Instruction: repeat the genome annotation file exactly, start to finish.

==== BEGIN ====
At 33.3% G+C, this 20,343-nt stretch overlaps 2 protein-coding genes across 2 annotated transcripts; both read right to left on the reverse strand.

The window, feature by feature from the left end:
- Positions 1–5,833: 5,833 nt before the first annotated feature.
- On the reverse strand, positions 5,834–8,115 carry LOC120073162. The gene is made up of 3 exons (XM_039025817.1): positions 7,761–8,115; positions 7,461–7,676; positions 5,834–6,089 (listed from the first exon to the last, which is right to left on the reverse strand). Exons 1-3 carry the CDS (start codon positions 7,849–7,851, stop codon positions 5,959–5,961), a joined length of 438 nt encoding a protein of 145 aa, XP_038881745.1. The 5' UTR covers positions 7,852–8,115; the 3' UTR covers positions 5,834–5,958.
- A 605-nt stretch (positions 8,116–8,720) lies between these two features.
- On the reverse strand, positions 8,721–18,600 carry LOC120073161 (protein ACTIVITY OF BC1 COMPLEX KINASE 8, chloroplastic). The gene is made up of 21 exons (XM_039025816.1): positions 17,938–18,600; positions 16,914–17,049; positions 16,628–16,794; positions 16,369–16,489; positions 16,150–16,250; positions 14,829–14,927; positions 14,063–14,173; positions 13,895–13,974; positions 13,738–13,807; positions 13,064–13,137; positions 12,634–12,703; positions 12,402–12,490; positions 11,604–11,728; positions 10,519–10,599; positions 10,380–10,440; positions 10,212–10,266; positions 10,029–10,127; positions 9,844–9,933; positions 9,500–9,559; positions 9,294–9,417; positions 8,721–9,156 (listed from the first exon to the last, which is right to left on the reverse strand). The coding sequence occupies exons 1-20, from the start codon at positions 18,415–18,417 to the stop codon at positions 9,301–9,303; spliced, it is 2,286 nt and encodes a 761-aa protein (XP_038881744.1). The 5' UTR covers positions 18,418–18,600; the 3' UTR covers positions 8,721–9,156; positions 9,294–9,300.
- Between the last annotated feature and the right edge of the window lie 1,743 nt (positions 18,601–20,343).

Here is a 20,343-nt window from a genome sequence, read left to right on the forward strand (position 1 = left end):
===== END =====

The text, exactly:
At 33.3% G+C, this 20,343-nt stretch overlaps 2 protein-coding genes across 2 annotated transcripts; both read right to left on the reverse strand.

The window, feature by feature from the left end:
- Positions 1–5,833: 5,833 nt before the first annotated feature.
- On the reverse strand, positions 5,834–8,115 carry LOC120073162. The gene is made up of 3 exons (XM_039025817.1): positions 7,761–8,115; positions 7,461–7,676; positions 5,834–6,089 (listed from the first exon to the last, which is right to left on the reverse strand). Exons 1-3 carry the CDS (start codon positions 7,849–7,851, stop codon positions 5,959–5,961), a joined length of 438 nt encoding a protein of 145 aa, XP_038881745.1. The 5' UTR covers positions 7,852–8,115; the 3' UTR covers positions 5,834–5,958.
- A 605-nt stretch (positions 8,116–8,720) lies between these two features.
- On the reverse strand, positions 8,721–18,600 carry LOC120073161 (protein ACTIVITY OF BC1 COMPLEX KINASE 8, chloroplastic). The gene is made up of 21 exons (XM_039025816.1): positions 17,938–18,600; positions 16,914–17,049; positions 16,628–16,794; positions 16,369–16,489; positions 16,150–16,250; positions 14,829–14,927; positions 14,063–14,173; positions 13,895–13,974; positions 13,738–13,807; positions 13,064–13,137; positions 12,634–12,703; positions 12,402–12,490; positions 11,604–11,728; positions 10,519–10,599; positions 10,380–10,440; positions 10,212–10,266; positions 10,029–10,127; positions 9,844–9,933; positions 9,500–9,559; positions 9,294–9,417; positions 8,721–9,156 (listed from the first exon to the last, which is right to left on the reverse strand). The coding sequence occupies exons 1-20, from the start codon at positions 18,415–18,417 to the stop codon at positions 9,301–9,303; spliced, it is 2,286 nt and encodes a 761-aa protein (XP_038881744.1). The 5' UTR covers positions 18,418–18,600; the 3' UTR covers positions 8,721–9,156; positions 9,294–9,300.
- Between the last annotated feature and the right edge of the window lie 1,743 nt (positions 18,601–20,343).

Here is a 20,343-nt window from a genome sequence, read left to right on the forward strand (position 1 = left end):